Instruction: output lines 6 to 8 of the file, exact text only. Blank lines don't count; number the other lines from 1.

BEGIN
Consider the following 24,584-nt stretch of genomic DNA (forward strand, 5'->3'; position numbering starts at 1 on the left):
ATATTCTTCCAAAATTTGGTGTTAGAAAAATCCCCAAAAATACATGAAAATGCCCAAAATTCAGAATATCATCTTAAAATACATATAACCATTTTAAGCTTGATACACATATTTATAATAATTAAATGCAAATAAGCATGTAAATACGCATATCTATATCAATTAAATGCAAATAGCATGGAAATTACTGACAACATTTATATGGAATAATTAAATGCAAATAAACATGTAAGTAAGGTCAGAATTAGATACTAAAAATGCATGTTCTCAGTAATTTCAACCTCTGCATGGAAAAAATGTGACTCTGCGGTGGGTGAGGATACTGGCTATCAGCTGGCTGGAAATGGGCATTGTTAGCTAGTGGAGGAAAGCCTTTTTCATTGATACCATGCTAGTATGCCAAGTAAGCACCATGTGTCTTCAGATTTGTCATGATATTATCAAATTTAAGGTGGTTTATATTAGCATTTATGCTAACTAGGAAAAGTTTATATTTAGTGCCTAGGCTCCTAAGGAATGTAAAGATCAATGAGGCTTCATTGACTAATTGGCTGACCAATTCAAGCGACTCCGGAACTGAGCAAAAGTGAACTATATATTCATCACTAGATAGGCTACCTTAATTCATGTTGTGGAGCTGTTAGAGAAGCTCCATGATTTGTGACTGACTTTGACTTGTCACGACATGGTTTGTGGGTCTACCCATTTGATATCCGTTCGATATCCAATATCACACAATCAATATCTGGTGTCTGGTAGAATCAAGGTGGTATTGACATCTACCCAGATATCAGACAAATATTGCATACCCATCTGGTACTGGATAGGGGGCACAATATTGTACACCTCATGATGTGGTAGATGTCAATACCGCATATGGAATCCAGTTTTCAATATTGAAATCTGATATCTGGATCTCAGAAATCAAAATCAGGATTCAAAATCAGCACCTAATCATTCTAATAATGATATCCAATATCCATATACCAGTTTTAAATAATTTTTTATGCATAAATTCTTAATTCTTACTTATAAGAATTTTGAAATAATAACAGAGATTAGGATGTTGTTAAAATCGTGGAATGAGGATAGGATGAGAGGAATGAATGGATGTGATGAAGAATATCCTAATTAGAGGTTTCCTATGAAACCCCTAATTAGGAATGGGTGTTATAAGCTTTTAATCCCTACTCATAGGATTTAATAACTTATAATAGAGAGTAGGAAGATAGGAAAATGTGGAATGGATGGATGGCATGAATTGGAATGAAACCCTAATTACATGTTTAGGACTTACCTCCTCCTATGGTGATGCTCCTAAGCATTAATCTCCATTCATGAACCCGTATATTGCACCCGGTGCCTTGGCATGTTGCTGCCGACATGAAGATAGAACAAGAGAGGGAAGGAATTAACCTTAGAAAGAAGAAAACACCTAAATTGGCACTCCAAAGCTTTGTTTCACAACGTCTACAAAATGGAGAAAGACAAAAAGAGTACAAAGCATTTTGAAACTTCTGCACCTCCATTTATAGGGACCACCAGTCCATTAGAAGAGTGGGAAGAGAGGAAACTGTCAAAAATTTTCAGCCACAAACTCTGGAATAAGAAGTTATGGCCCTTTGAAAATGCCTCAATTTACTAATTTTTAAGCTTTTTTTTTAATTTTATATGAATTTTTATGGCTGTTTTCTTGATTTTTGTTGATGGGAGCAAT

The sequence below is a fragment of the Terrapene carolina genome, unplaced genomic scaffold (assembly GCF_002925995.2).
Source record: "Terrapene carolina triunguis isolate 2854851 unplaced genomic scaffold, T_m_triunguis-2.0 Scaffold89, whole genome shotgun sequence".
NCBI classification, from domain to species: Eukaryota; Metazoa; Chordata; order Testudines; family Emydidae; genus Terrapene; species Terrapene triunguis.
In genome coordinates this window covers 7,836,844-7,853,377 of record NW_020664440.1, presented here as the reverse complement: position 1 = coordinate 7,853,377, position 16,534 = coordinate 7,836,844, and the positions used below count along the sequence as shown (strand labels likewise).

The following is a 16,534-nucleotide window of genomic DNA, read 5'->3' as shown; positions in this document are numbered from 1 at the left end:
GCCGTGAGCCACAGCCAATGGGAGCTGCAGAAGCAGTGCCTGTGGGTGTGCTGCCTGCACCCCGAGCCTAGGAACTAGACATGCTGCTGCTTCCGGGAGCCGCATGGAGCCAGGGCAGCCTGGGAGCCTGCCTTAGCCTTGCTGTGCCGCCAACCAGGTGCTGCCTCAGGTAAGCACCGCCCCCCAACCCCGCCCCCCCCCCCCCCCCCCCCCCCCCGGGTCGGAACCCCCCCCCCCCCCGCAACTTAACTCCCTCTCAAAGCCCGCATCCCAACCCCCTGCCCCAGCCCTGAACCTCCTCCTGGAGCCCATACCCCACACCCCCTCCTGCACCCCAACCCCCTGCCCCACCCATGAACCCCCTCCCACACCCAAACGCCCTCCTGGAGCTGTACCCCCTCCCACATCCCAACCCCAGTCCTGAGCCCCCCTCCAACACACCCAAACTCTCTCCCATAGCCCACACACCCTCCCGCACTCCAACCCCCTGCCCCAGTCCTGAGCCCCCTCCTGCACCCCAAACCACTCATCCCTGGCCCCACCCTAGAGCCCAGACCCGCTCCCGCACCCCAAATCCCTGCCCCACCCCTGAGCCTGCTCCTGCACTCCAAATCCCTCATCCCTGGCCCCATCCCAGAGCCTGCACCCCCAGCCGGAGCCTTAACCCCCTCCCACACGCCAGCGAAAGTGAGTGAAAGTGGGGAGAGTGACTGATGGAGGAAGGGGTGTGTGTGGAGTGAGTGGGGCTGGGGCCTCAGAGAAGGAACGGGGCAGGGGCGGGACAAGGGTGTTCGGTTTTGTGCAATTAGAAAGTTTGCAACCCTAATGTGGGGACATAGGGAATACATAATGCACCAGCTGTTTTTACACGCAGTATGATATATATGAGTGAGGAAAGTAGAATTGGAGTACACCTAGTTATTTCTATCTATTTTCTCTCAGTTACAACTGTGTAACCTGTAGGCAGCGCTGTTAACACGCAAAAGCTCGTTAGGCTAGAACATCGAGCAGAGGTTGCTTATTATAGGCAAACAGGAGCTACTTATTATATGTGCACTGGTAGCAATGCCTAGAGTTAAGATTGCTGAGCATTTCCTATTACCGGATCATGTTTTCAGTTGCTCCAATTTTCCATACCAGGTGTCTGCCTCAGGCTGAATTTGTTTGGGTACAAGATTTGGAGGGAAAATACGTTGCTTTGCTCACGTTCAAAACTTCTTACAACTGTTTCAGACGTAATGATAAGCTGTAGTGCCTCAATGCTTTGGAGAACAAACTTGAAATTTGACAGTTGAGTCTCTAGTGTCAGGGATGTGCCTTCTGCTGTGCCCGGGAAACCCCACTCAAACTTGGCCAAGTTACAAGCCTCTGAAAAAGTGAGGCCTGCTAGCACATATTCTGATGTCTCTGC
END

In genome coordinates this window covers 7,836,844-7,853,377 of record NW_020664440.1, presented here as the reverse complement: position 1 = coordinate 7,853,377, position 16,534 = coordinate 7,836,844, and the positions used below count along the sequence as shown (strand labels likewise).

The following is a 16,534-nucleotide window of genomic DNA, read 5'->3' as shown; positions in this document are numbered from 1 at the left end:
GCCGTGAGCCACAGCCAATGGGAGCTGCAGAAGCAGTGCCTGTGGGTGTGCTGCCTGCACCCCGAGCCTAGGAACTAGACATGCTGCTGCTTCCGGGAGCCGCATGGAGCCAGGGCAGCCTGGGAGCCTGCCTTAGCCTTGCTGTGCCGCCAACCAGGTGCTGCCTCAGGTAAGCACCGCCCCCCAACCCCGCCCCCCCCCCCCCCCCCCCCCCCCCGGGTCGGAACCCCCCCCCCCCCCGCAACTTAACTCCCTCTCAAAGCCCGCATCCCAACCCCCTGCCCCAGCCCTGAACCTCCTCCTGGAGCCCATACCCCACACCCCCTCCTGCACCCCAACCCCCTGCCCCACCCATGAACCCCCTCCCACACCCAAACGCCCTCCTGGAGCTGTACCCCCTCCCACATCCCAACCCCAGTCCTGAGCCCCCCTCCAACACACCCAAACTCTCTCCCATAGCCCACACACCCTCCCGCACTCCAACCCCCTGCCCCAGTCCTGAGCCCCCTCCTGCACCCCAAACCACTCATCCCTGGCCCCACCCTAGAGCCCAGACCCGCTCCCGCACCCCAAATCCCTGCCCCACCCCTGAGCCTGCTCCTGCACTCCAAATCCCTCATCCCTGGCCCCATCCCAGAGCCTGCACCCCCAGCCGGAGCCTTAACCCCCTCCCACACGCCAGCGAAAGTGAGTGAAAGTGGGGAGAGTGACTGATGGAGGAAGGGGTGTGTGTGGAGTGAGTGGGGCTGGGGCCTCAGAGAAGGAACGGGGCAGGGGCGGGACAAGGGTGTTCGGTTTTGTGCAATTAGAAAGTTTGCAACCCTAATGTGGGGACATAGGGAATACATAATGCACCAGCTGTTTTTACACGCAGTATGATATATATGAGTGAGGAAAGTAGAATTGGAGTACACCTAGTTATTTCTATCTATTTTCTCTCAGTTACAACTGTGTAACCTGTAGGCAGCGCTGTTAACACGCAAAAGCTCGTTAGGCTAGAACATCGAGCAGAGGTTGCTTATTATAGGCAAACAGGAGCTACTTATTATATGTGCACTGGTAGCAATGCCTAGAGTTAAGATTGCTGAGCATTTCCTATTACCGGATCATGTTTTCAGTTGCTCCAATTTTCCATACCAGGTGTCTGCCTCAGGCTGAATTTGTTTGGGTACAAGATTTGGAGGGAAAATACGTTGCTTTGCTCACGTTCAAAACTTCTTACAACTGTTTCAGACGTAATGATAAGCTGTAGTGCCTCAATGCTTTGGAGAACAAACTTGAAATTTGACAGTTGAGTCTCTAGTGTCAGGGATGTGCCTTCTGCTGTGCCCGGGAAACCCCACTCAAACTTGGCCAAGTTACAAGCCTCTGAAAAAGTGAGGCCTGCTAGCACATATTCTGATGTCTCTGC